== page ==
N.Y. Contractor Cited after Runaway Rail Car Injures Two Workers
OSHA found that the wheels of the rail car had not been chocked, and a safety chain had not been attached to prevent the car from rolling away while it was being disconnected from the rest of the train.
OSHA has cited Dragados USA-Judlau JV, general contractor for the East Side Tunnel Access Project between Queens and Manhattan, with 11 alleged serious violations of workplace safety standards. OSHA's Manhattan Area Office opened an inspection following an Oct. 15 incident in which a runaway rail car struck an aerial lift in the tunnel, injuring two workers in the lift. Proposed fines total $48,000.
OSHA found that the wheels of the rail car had not been chocked, and a safety chain had not been attached to prevent the car from rolling away while it was being disconnected from the rest of the train. As a result of those conditions, employees working farther down the track were exposed to being struck by the runaway car. The workers in the aerial lift lacked a radio or watch person to warn them of the runaway rail car approaching them, and the rail car lacked lights that would have alerted workers in the tunnel of its approach. In addition, the employer did not conduct inspections to ensure that proper safety procedures were followed to prevent a runaway rail car.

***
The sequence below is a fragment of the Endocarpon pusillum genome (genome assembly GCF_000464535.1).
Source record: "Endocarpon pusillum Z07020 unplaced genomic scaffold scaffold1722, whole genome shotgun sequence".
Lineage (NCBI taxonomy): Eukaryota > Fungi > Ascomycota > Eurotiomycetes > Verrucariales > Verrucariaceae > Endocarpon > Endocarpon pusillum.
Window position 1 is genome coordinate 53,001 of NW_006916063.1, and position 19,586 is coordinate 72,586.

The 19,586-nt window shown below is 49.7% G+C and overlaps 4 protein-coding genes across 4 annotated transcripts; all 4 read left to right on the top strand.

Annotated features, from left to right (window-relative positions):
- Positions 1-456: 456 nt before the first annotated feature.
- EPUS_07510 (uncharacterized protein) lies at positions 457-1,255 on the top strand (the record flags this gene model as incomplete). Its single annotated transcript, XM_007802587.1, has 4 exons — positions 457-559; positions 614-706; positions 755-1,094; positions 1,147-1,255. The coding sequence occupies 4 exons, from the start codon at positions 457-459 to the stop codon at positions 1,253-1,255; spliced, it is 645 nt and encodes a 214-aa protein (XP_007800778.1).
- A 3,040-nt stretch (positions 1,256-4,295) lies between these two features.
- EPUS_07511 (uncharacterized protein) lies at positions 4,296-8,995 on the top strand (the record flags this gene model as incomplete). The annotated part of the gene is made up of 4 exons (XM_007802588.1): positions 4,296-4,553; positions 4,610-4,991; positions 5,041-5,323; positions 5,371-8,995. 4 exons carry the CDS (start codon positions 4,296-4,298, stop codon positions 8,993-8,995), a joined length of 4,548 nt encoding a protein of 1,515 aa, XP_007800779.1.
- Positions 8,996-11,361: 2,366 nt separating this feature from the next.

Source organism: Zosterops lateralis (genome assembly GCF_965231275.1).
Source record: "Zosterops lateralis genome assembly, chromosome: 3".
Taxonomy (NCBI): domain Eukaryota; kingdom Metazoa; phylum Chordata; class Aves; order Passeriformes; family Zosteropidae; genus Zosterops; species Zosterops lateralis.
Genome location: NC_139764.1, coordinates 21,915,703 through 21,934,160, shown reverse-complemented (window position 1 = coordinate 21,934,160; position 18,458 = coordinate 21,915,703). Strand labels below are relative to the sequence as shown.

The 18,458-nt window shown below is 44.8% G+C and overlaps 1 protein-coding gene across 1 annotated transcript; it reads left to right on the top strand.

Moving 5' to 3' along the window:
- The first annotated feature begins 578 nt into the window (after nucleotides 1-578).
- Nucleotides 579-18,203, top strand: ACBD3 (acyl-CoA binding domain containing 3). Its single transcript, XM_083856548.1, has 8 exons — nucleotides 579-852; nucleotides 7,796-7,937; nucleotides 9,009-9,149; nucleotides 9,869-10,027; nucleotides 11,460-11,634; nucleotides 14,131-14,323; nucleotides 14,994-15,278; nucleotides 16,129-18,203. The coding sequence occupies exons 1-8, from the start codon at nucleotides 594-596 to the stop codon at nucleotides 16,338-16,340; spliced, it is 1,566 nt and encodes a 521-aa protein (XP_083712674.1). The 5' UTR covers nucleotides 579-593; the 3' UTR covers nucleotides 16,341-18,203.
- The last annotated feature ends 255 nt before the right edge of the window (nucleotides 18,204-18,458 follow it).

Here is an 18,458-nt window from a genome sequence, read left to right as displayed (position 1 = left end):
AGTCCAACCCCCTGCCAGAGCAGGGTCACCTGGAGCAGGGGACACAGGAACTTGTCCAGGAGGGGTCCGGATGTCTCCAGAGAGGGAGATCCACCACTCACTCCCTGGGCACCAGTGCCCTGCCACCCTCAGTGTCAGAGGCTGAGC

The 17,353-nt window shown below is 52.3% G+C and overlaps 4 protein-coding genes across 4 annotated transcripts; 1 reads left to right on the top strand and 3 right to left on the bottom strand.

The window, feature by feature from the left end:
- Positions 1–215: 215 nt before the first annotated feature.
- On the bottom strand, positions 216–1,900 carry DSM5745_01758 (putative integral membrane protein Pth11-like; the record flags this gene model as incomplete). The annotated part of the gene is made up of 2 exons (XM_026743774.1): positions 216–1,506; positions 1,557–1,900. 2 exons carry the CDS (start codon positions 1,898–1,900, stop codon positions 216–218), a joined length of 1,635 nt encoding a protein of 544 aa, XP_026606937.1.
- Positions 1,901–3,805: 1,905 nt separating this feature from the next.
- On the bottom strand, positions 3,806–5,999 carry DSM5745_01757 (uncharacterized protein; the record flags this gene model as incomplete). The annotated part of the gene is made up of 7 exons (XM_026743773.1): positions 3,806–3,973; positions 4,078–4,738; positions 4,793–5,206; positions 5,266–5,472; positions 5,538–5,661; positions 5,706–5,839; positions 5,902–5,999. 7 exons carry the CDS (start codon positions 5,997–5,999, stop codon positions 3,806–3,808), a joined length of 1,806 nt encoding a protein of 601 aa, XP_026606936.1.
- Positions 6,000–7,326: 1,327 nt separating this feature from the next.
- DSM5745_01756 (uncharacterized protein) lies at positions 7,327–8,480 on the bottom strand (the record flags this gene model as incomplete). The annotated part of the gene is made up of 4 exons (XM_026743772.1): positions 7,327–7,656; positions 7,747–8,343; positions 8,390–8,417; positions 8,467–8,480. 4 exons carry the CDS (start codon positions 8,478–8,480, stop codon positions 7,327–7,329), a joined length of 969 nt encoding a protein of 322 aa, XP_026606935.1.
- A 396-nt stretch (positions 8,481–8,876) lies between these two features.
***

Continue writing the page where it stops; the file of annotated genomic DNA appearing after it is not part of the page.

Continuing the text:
"Underground construction is essential but dangerous work. It's also essential that effective worker safeguards are in place and in use at all times. That was not the case here," said Kay Gee, OSHA's area director in Manhattan. "This incident would have been avoided if the employer had followed proper safety procedures, inspected for and corrected deficiencies, and provided adequate training to employees."
The inspection identified additional hazards involving unsecured compressed gas cylinders, damaged guardrails on the aerial lift, unprotected steel reinforcement rods sticking out of the tunnel's floors and walls, ungrounded electrical cords, a damaged ladder cage, and the employer's failure to train employees in the recognition and avoidance of tunneling hazards.
"One way for employers to minimize hazards is to establish and maintain an effective illness and injury prevention program in which they work with their employees to identify and eliminate hazards," said Robert Kulick, OSHA's regional administrator in New York.